Rare earth element association with Foraminifera

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doi: 10.1016/j.gca.2012.07.009
Author(s): Roberts, Natalie L.; Piotrowski, Alexander M.; Elderfield, Henry; Eglinton, Timothy I.; Lomas, Michael W.
Author Affiliation(s): Primary:
University of Cambridge, Department of Earth Sciences, Cambridge, United Kingdom
Eidgenössische Technische Hochschule Zürich, Switzerland
Bermuda Institute of Ocean Sciences, Bermuda
Volume Title: Geochimica et Cosmochimica Acta
Source: Geochimica et Cosmochimica Acta, Vol.94, p.57-71. Publisher: Elsevier, New York, NY, International. ISSN: 0016-7037 CODEN: GCACAK
Note: In English. Includes appendices. 78 refs.; illus., incl. 1 table, sketch map
Summary: Neodymium isotopes are becoming widely used as a palaeoceanographic tool for reconstructing the source and flow direction of water masses. A new method using planktonic foraminifera which have not been chemically cleaned has proven to be a promising means of avoiding contamination of the deep ocean palaeoceanographic signal by detrital material. However, the exact mechanism by which the Nd isotope signal from bottom waters becomes associated with planktonic foraminifera, the spatial distribution of rare earth element (REE) concentrations within the shell, and the possible mobility of REE ions during changing redox conditions, have not been fully investigated. Here we present REE concentration and Nd isotope data from mixed species of planktonic foraminifera taken from plankton tows, sediment traps and a sediment core from the NW Atlantic. We used multiple geochemical techniques to evaluate how, where and when REEs become associated with planktonic foraminifera as they settle through the water column, reside at the surface and are buried in the sediment. Analyses of foraminifera shells from plankton tows and sediment traps between 200 and 2938 m water depth indicate that only ∼20% of their associated Nd is biogenically incorporated into the calcite structure. The remaining 80% is associated with authigenic metal oxides and organic matter, which form in the water column, and remain extraneous to the carbonate structure. Remineralisation of these organic and authigenic phases releases ions back into solution and creates new binding sites, allowing the Nd isotope ratio to undergo partial equilibration with the ambient seawater, as the foraminifera fall through the water column. Analyses of fossil foraminifera shells from sediment cores show that their REE concentrations increase by up to 10-fold at the sediment-water interface, and acquire an isotopic signature of bottom water. Adsorption and complexation of REE3+ ions between the inner layers of calcite contributes significantly to elevated REE concentrations in foraminifera. The most likely source of REE ions at this stage of enrichment is from bottom waters and from the remineralisation of oxide phases which are in chemical equilibrium with the bottom waters. As planktonic foraminifera are buried below the sediment-water interface redox-sensitive ion concentrations are adjusted within the shells depending on the pore-water oxygen concentration. The concentration of ions which are passively redox sensitive, such as REE3+ ions, is also controlled to some extent by this process. We infer that (a) the Nd isotope signature of bottom water is preserved in planktonic foraminifera and (b) that it relies on the limited mobility of particle reactive REE3+ ions, aided in some environments by micron-scale precipitation of MnCO3. This study indicates that there may be sedimentary environments under which the bottom water Nd isotope signature is not preserved by planktonic foraminifera. Tests to validate other core sites must be carried out before downcore records can be used to interpret palaeoceanographic changes. Abstract Copyright (2012) Elsevier, B.V.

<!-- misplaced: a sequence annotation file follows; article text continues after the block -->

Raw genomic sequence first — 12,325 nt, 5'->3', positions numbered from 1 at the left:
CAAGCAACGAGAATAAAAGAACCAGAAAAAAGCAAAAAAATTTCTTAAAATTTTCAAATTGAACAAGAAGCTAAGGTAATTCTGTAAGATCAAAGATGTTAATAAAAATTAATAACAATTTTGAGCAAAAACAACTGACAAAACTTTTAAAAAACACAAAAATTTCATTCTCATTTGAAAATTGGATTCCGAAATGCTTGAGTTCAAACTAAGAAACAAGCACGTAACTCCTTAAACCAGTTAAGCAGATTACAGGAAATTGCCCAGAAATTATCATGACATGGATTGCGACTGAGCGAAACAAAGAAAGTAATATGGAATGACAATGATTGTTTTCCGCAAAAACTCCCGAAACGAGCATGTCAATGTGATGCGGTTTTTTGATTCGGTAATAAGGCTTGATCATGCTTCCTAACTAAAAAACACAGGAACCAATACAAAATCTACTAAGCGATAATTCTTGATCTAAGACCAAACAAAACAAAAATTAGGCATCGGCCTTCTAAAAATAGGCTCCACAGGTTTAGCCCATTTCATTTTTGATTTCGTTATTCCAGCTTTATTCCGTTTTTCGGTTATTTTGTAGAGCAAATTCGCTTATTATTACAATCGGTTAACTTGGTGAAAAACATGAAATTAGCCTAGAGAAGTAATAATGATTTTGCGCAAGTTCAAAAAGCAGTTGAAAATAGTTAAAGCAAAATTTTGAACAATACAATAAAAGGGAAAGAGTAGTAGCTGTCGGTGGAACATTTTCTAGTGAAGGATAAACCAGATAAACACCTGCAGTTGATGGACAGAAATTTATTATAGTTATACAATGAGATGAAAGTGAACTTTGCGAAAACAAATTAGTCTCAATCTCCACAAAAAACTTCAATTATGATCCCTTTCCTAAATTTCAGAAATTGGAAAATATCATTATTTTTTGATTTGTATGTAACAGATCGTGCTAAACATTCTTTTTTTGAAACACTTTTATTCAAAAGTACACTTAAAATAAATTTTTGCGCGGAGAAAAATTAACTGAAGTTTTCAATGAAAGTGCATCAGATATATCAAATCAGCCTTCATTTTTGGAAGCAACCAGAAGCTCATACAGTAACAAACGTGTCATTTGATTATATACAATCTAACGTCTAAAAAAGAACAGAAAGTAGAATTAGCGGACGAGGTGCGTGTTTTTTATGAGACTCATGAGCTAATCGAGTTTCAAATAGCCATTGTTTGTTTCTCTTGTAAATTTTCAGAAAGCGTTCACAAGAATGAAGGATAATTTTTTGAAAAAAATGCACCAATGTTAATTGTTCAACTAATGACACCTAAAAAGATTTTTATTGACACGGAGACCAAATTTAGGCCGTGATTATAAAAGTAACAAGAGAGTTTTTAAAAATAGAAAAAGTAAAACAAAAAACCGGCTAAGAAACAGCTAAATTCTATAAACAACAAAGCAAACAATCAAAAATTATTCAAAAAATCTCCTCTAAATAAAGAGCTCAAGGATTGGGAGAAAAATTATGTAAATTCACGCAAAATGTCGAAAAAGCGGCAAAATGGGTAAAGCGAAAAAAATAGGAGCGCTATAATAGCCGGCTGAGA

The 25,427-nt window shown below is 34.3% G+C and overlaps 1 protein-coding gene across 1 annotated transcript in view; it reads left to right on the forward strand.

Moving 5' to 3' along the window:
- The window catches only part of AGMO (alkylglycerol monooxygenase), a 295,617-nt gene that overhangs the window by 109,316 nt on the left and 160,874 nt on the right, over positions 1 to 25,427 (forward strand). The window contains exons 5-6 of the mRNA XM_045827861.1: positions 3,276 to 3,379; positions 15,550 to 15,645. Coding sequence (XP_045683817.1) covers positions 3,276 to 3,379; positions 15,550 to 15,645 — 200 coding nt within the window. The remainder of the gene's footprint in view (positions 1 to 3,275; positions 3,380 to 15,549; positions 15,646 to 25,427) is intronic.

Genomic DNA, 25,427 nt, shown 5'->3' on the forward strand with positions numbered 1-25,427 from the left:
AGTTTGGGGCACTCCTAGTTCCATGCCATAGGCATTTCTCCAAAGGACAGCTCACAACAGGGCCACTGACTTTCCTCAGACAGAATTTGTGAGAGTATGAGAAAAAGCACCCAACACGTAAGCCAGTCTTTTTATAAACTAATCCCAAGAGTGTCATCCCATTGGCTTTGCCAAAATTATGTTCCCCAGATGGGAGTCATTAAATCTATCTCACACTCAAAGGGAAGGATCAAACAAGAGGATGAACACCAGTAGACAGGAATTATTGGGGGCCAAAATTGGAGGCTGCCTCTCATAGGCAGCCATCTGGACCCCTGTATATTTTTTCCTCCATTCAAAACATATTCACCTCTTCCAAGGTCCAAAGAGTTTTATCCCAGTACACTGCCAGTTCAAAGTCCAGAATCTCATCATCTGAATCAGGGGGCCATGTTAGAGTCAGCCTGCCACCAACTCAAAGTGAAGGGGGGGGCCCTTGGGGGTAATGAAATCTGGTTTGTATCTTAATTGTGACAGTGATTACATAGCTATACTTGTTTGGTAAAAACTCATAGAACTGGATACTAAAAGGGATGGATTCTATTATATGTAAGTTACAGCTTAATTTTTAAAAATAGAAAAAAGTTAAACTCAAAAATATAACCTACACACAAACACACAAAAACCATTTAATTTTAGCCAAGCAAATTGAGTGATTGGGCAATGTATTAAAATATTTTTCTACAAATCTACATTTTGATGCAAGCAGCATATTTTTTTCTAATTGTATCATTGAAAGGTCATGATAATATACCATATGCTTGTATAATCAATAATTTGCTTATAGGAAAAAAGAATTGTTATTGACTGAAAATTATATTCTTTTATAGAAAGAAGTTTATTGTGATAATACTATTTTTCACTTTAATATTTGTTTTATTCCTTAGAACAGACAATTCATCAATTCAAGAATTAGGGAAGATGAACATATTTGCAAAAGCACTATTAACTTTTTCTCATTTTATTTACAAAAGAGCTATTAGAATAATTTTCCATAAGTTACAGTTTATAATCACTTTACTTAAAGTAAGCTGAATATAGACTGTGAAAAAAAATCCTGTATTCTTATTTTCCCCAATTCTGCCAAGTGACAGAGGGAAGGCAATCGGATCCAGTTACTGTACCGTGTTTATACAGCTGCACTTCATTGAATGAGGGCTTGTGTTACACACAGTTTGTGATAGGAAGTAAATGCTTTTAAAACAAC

Year of Publication: 2012
Research Program: ODP Ocean Drilling Program
Key Words: 02 Geochemistry; 10 Paleontology, Invertebrate; Absolute age; Atlantic Ocean; Bermuda Rise; Biochemistry; Blake-Bahama Outer Ridge; Calcite; Carbonates; Chemical composition; Cores; Crystal chemistry; Dates; Foraminifera; ICP mass spectra; Invertebrata; Isotope ratios; Isotopes; Leg 172; Marine sediments; Mass spectra; Metals; Microfossils; Mobilization; Nd-144/Nd-143; Neodymium; North Atlantic; Northwest Atlantic; ODP Site 1060; Ocean Drilling Program; Paleo-oceanography; Paleoenvironment; Planktonic taxa; Protista; Rare earths; Reconstruction; Sea water; Sediments; Shells; Sm/Nd; Spectra; Stable isotopes
Coordinates: N304535 N304535 W0742759 W0742759
N300000 N400000 W0550000 W0650000
Record ID: 2012095610
Copyright Information: GeoRef, Copyright 2019 American Geosciences Institute. Reference includes data from CAPCAS, Elsevier Scientific Publishers, Amsterdam, Netherlands